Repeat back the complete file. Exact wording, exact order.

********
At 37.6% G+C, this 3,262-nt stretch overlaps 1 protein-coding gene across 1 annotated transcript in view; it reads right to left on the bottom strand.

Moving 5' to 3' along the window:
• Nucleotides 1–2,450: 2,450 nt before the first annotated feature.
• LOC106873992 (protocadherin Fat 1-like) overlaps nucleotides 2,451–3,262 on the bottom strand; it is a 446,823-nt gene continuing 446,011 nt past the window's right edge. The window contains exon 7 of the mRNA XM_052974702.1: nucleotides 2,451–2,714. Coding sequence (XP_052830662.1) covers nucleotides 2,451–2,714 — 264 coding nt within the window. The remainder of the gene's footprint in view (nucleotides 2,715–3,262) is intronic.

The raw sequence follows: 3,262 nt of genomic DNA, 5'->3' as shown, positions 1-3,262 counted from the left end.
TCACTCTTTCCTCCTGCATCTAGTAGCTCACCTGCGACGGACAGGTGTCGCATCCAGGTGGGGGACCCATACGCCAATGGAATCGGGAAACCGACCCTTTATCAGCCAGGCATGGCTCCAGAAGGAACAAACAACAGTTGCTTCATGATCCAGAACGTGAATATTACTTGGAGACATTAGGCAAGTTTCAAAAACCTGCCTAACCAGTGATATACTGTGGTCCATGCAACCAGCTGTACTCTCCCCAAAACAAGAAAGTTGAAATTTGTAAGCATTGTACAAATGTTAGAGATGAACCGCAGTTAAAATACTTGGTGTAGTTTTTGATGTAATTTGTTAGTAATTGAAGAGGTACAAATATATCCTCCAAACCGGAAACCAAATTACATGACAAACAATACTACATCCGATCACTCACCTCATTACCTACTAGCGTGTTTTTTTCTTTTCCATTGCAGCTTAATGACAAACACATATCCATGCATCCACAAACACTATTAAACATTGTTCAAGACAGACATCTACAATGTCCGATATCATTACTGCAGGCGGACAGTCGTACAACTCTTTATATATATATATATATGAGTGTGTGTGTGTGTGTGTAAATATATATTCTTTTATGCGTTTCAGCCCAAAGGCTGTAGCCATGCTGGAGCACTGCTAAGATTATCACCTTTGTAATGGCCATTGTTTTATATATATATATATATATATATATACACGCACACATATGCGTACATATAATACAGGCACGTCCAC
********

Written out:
At 37.6% G+C, this 3,262-nt stretch overlaps 1 protein-coding gene across 1 annotated transcript in view; it reads right to left on the bottom strand.

Moving 5' to 3' along the window:
• Nucleotides 1–2,450: 2,450 nt before the first annotated feature.
• LOC106873992 (protocadherin Fat 1-like) overlaps nucleotides 2,451–3,262 on the bottom strand; it is a 446,823-nt gene continuing 446,011 nt past the window's right edge. The window contains exon 7 of the mRNA XM_052974702.1: nucleotides 2,451–2,714. Coding sequence (XP_052830662.1) covers nucleotides 2,451–2,714 — 264 coding nt within the window. The remainder of the gene's footprint in view (nucleotides 2,715–3,262) is intronic.

The raw sequence follows: 3,262 nt of genomic DNA, 5'->3' as shown, positions 1-3,262 counted from the left end.
TCACTCTTTCCTCCTGCATCTAGTAGCTCACCTGCGACGGACAGGTGTCGCATCCAGGTGGGGGACCCATACGCCAATGGAATCGGGAAACCGACCCTTTATCAGCCAGGCATGGCTCCAGAAGGAACAAACAACAGTTGCTTCATGATCCAGAACGTGAATATTACTTGGAGACATTAGGCAAGTTTCAAAAACCTGCCTAACCAGTGATATACTGTGGTCCATGCAACCAGCTGTACTCTCCCCAAAACAAGAAAGTTGAAATTTGTAAGCATTGTACAAATGTTAGAGATGAACCGCAGTTAAAATACTTGGTGTAGTTTTTGATGTAATTTGTTAGTAATTGAAGAGGTACAAATATATCCTCCAAACCGGAAACCAAATTACATGACAAACAATACTACATCCGATCACTCACCTCATTACCTACTAGCGTGTTTTTTTCTTTTCCATTGCAGCTTAATGACAAACACATATCCATGCATCCACAAACACTATTAAACATTGTTCAAGACAGACATCTACAATGTCCGATATCATTACTGCAGGCGGACAGTCGTACAACTCTTTATATATATATATATATGAGTGTGTGTGTGTGTGTGTAAATATATATTCTTTTATGCGTTTCAGCCCAAAGGCTGTAGCCATGCTGGAGCACTGCTAAGATTATCACCTTTGTAATGGCCATTGTTTTATATATATATATATATATATATATACACGCACACATATGCGTACATATAATACAGGCACGTCCAC